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Reducing the High Cost of Prescription Drugs in the U.S.

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Reducing the High Cost of Prescription Drugs in the U.S.
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    The increasing cost of prescription drugs in the United States has become a source of growing concern for patients, prescribers, payers, and policy makers.  A new study examined the reasons for these high prices and also suggests policy changes that could help contain costs.

    Researchers from Brigham and Women’s Hospital reviewed the medical and health policy literature on prescription drug prices in the U.S. and found high drug costs stem from various factors such as market exclusivity, limitations on payers and their ability to negotiate prices, and limitations on competition.

    The researchers state that the most realistic short-term strategies include enforcing stricter requirements for exclusivity rights, ensuring timely generic drug availability, providing greater opportunities for price negotiation by patients, and effectively educating patients, prescribers, payers, and policy makers about these choices.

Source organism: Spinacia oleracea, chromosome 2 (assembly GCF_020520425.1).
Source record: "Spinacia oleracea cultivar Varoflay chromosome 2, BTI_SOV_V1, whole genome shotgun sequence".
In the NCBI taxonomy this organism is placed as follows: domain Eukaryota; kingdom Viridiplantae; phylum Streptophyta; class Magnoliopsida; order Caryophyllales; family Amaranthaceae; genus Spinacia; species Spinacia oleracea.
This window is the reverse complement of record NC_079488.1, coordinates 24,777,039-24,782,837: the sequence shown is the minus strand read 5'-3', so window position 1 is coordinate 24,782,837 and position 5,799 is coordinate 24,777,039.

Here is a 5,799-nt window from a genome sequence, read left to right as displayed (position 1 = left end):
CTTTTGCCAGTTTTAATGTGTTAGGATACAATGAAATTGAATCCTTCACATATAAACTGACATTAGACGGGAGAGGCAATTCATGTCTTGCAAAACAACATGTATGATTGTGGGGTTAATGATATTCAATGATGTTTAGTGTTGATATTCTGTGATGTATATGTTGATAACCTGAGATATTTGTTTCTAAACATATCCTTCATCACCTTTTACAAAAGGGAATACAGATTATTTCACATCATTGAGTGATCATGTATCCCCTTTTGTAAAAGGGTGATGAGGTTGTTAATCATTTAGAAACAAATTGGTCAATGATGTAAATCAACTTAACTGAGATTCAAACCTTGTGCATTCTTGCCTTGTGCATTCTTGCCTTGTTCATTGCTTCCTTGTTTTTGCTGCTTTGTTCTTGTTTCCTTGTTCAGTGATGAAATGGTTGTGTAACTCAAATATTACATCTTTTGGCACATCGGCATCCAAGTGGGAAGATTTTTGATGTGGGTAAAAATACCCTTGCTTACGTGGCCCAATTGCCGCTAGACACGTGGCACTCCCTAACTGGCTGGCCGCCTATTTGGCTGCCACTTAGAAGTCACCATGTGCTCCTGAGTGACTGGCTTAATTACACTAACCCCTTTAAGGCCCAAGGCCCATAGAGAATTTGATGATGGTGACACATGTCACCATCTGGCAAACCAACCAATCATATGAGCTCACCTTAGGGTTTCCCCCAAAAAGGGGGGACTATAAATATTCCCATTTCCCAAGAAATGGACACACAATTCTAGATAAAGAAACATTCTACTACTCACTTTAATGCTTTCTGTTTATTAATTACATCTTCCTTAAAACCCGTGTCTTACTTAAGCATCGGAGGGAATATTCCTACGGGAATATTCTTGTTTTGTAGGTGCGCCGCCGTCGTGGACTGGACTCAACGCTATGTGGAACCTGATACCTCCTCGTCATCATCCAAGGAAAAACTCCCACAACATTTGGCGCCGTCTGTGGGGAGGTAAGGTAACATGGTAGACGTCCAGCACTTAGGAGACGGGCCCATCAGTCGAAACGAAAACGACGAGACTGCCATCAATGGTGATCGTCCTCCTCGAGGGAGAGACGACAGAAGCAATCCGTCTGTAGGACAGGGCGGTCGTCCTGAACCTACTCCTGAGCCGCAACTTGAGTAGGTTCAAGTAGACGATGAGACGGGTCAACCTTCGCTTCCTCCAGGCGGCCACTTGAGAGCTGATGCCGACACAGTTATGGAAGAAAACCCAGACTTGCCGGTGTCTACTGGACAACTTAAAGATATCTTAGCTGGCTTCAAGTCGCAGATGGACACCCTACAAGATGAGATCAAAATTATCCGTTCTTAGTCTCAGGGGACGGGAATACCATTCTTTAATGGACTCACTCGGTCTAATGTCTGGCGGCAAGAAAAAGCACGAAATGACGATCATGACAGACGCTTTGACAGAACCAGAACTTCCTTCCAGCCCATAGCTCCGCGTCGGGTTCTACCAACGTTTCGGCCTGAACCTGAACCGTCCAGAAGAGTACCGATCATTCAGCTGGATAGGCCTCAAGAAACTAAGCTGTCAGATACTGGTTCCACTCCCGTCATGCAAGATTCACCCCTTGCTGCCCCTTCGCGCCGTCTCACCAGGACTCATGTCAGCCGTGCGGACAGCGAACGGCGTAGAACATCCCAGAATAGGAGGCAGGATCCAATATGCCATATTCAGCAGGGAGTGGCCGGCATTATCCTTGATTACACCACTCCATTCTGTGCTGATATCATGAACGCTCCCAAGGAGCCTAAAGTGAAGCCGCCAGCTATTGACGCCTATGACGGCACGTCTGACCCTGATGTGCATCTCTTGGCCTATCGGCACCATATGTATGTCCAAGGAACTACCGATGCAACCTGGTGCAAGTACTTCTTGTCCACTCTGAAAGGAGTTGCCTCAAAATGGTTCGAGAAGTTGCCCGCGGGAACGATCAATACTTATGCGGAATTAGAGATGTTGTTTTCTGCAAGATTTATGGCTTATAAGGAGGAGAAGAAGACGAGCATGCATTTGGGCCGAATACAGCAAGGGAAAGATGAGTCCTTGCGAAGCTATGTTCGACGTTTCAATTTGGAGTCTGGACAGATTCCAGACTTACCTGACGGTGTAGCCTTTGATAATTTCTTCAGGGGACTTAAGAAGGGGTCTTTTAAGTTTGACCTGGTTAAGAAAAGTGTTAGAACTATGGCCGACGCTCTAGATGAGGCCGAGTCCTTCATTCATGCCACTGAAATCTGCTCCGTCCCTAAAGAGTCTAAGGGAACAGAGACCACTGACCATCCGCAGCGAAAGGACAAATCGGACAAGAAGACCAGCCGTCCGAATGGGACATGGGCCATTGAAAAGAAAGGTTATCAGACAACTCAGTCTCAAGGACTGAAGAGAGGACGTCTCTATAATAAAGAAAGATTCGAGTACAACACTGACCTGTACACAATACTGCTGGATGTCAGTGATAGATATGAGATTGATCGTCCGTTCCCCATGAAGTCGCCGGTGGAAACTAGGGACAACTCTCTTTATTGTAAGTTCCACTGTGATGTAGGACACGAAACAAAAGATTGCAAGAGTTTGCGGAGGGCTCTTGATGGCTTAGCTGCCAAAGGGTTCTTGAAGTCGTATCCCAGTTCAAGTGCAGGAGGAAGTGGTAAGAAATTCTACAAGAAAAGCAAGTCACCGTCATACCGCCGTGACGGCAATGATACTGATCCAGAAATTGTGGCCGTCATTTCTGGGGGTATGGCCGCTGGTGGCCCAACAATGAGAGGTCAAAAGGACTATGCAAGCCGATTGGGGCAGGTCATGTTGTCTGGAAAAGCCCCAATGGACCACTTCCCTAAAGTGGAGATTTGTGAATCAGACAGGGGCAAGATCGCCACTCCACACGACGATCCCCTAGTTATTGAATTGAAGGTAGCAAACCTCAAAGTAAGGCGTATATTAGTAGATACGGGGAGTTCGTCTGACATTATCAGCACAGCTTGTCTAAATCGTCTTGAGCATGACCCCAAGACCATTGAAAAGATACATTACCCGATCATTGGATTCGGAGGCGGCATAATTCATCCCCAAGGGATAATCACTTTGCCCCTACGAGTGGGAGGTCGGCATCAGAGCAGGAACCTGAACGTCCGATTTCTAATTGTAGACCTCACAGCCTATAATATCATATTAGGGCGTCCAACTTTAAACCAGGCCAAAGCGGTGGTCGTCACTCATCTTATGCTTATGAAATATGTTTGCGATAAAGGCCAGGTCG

[Watch more videos of The JAMA Report]

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  • In Partnership with

  • Overview

    [Read the Article]

    The increasing cost of prescription drugs in the United States has become a source of growing concern for patients, prescribers, payers, and policy makers.  A new study examined the reasons for these high prices and also suggests policy changes that could help contain costs.

    Researchers from Brigham and Women’s Hospital reviewed the medical and health policy literature on prescription drug prices in the U.S. and found high drug costs stem from various factors such as market exclusivity, limitations on payers and their ability to negotiate prices, and limitations on competition.

    The researchers state that the most realistic short-term strategies include enforcing stricter requirements for exclusivity rights, ensuring timely generic drug availability, providing greater opportunities for price negotiation by patients, and effectively educating patients, prescribers, payers, and policy makers about these choices.

    [Watch more videos of The JAMA Report]

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